Robbie threw thee no-hitters in high school as a senior, including a 5-inning perfect game.
In 2011, Baseball America rated Ray as the 15th-best prospect in the Nationals' organization. He was at #17 in the winter before 2012 spring training, and at #18 early in 2013.
After coming to the Tigers, the book had Robbie at 4th-best in the Detroit farm system heading into 2014 spring training. Then, in the spring of 2015, they ranked Robbie at #7.
But by the time the book was published, Ray had been traded to the D'Backs, and was rated 11th-best in Arizona's organization.
In 2014, Ray went 1-1, 2.45 with a 1.36 WHIP in 11 innings of work in the AFL. Ray left the Arizona Fall League early to get married on Nov. 7.
Ray got the call of his life in 2014 when the Tigers were in need of a starting pitcher because Anibal Sanchez had to be placed on the disabled list. Ray went 1-4 in nine appearances for the Tigers, including six starts.
Though his ERA left a lot to be desired (it was 8.16), Ray impressed the scouts in the Diamondbacks organization. So, when the D-backs were gearing up to trade shortstop Didi Gregorius to the Yankees, they made their move to acquire Ray from the Tigers, the third team involved in the deal.
The D-backs thought they were getting a great pitcher in the deal, but they didn't know they were getting a team lifer. Ray's mom tweeted out a photo of her son from way back in Little League ... when he was also a D-backs pitcher, wearing his Little League D-backs uniform. (Bertha - mlb.com - 3/1/15)
In 2017, Ray was chosen to represent the Diamondbacks in his first MLB All-Star game.July 13, 2017: Ray found himself looking around the National League clubhouse at the All-Star Game and just taking it all in.
"Being in that clubhouse with all those guys, a lot of big-name guys, it was humbling, it was exciting and I enjoyed every minute of it," Ray said. "I don't even know if there's a word to describe it, really. It was just really, really awesome. I just kind of soaked it all in, sat at my locker, looked around and saw all the big-name guys. To be in that room with those guys, it was something special." (S Gilbert - MLB.com - July 15, 2017)
July 28, 2017: Ray was back resting at the team hotel after taking a line drive off the left side of his head in the second inning of the D-backs' 1-0 loss. Cardinals first baseman Luke Voit hit a ball 108.1 mph that hit Ray flush in the head and careened into foul ground by third base, where Daniel Descalso made a diving play on it for the out.
Ray immediately dropped to the ground holding his head as D-backs medical personnel tended to him. Arizona infielders and Voit surrounded the mound and took a knee. Trainers held a towel to the side of Ray's head where there was blood.
"It happened so fast," Descalso said. "I knew the ball hit Robbie somewhere and popped up in the air, and I just went after it, caught it and then tried to go check on him as fast as I could. Everything happened so fast, I didn't realize it hit him in the head."
Ray was moved into a sitting position and then helped onto a motorized cart. The crowd at Busch Stadium gave him a standing ovation, and he waved in appreciation.
"Those are things you never forget," D-backs manager Torey Lovullo said. "I got out there and he was on his back and his eyes were open. That was the first thing that I saw, and I was very grateful for that. Knowing he was able to answer questions and [assistant athletic trainer Ryan DiPanfilo] got out there as fast as he could. I knew we were in good hands."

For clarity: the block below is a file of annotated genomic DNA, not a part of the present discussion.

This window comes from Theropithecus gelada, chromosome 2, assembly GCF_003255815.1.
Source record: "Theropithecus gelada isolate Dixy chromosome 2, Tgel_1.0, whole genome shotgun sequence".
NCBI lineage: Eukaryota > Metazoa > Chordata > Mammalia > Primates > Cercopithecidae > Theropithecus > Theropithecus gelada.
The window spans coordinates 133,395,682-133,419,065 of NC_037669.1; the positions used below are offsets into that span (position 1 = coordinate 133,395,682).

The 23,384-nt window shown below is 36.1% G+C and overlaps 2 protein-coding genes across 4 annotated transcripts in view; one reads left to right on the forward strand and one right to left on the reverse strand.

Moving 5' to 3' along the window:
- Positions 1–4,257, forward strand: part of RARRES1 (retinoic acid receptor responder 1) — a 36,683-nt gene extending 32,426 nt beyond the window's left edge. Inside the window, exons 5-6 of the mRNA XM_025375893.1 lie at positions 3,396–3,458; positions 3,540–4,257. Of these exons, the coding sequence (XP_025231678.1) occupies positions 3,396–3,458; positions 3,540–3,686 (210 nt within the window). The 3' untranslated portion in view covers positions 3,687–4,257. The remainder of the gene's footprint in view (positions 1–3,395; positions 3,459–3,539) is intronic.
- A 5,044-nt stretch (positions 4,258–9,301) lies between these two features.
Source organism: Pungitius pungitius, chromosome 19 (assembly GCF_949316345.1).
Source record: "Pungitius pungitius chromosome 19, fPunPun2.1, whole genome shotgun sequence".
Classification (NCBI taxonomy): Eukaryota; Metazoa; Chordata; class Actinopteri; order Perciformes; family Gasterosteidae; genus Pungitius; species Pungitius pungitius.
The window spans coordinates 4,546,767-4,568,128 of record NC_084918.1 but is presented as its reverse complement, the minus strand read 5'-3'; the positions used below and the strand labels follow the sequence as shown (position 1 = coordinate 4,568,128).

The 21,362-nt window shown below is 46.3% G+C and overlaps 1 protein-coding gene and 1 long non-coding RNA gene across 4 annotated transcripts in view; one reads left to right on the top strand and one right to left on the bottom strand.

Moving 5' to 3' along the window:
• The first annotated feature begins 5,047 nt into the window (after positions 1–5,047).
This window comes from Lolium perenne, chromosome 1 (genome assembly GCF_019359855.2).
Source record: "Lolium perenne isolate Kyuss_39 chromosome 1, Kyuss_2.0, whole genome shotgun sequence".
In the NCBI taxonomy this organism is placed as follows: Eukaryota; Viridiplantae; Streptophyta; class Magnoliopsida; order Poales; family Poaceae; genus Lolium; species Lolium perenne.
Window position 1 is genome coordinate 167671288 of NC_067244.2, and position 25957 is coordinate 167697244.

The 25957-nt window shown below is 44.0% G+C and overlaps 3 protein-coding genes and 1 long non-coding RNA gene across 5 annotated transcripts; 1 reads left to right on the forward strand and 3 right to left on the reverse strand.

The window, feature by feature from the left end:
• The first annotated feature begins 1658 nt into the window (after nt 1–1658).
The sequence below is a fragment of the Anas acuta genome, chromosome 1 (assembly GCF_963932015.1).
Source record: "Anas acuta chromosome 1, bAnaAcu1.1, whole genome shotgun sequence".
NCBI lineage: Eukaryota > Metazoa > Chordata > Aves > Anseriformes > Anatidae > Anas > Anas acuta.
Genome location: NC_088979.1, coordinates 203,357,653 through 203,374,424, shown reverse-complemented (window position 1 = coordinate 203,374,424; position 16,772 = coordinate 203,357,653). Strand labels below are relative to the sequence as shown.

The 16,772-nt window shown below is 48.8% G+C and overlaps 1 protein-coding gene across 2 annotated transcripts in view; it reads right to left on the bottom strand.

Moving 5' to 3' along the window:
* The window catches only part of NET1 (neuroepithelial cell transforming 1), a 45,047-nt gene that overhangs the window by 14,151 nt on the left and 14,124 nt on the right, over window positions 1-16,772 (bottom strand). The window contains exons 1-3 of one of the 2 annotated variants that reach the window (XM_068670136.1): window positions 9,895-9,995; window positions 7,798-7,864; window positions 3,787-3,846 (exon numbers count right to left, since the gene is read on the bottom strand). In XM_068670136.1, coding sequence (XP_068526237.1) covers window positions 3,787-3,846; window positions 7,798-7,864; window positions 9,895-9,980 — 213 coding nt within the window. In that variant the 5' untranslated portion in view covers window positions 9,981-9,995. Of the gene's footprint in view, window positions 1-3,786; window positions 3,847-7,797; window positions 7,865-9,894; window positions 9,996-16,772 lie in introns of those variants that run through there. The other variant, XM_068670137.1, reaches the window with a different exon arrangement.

Ray underwent a CT scan at a local hospital, which checked out well according to Lovullo, and needed some stitches in his head. Ray then returned to the ballpark to shower before heading back to the team hotel. Ray was entered into Major League Baseball's concussion protocol.
It was an emotional night for the D-backs, who were more worried about the health of their teammate than the loss. Reliever Archie Bradley was one of those most affected. He was hit in the face by a line drive off the bat of Carlos Gonzalez two years ago. And he was sitting in the bullpen when Ray got hit.
"It made me sick to my stomach," Bradley said. "Heart started beating fast, stomach started hurting. Especially when you're that close with a guy, baseball really goes out the window. Robbie's got a family, wife and a kid watching the game at home, and that's where my head was. You forget about the game. You forget about everything else. "I was just kind of waiting to hear what the word and status of Robbie was."
Voit was visibly shaken by what had happened, and he stayed near the pitcher's mound until Ray was put on the cart. He had to change his jersey before the start of the next inning because he had gotten Ray's blood on it when he gave him a hug.This is not the first time this 2017 year that Voit has seen a pitcher get hit in head. He was a teammate of Daniel Poncedeleon at Triple-A Memphis when Poncedeleon was struck in the head by a line drive and had to have surgery to relieve the pressure around his brain.
"I sent him a tweet and [send] best wishes to his family and friends," Voit said. "It's scary. Role reversal, that could happen to me when I'm being pitched to. I just hope he can continue pitching for the rest of the year. It's a scary situation. I don't wish that on anyone." The D-backs were relieved when word was passed through the dugout and bullpen late in the game that Ray was doing well. (S Gilbert - MLB.com - July 29, 2017)